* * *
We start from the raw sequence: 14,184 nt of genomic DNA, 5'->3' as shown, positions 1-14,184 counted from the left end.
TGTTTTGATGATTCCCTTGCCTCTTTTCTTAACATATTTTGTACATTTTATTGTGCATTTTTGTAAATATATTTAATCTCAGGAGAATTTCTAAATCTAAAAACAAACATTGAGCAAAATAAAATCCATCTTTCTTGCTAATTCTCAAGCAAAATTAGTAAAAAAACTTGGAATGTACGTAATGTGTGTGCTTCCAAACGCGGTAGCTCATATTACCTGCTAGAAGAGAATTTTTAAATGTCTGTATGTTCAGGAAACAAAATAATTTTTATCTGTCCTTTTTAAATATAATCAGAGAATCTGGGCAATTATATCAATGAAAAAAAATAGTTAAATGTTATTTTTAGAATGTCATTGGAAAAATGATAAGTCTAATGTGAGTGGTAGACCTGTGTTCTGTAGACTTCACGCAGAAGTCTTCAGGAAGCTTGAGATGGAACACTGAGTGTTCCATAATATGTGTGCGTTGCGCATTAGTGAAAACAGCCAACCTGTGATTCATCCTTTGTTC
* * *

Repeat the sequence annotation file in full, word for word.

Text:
We start from the raw sequence: 14,184 nt of genomic DNA, 5'->3' as shown, positions 1-14,184 counted from the left end.
TGTTTTGATGATTCCCTTGCCTCTTTTCTTAACATATTTTGTACATTTTATTGTGCATTTTTGTAAATATATTTAATCTCAGGAGAATTTCTAAATCTAAAAACAAACATTGAGCAAAATAAAATCCATCTTTCTTGCTAATTCTCAAGCAAAATTAGTAAAAAAACTTGGAATGTACGTAATGTGTGTGCTTCCAAACGCGGTAGCTCATATTACCTGCTAGAAGAGAATTTTTAAATGTCTGTATGTTCAGGAAACAAAATAATTTTTATCTGTCCTTTTTAAATATAATCAGAGAATCTGGGCAATTATATCAATGAAAAAAAATAGTTAAATGTTATTTTTAGAATGTCATTGGAAAAATGATAAGTCTAATGTGAGTGGTAGACCTGTGTTCTGTAGACTTCACGCAGAAGTCTTCAGGAAGCTTGAGATGGAACACTGAGTGTTCCATAATATGTGTGCGTTGCGCATTAGTGAAAACAGCCAACCTGTGATTCATCCTTTGTTC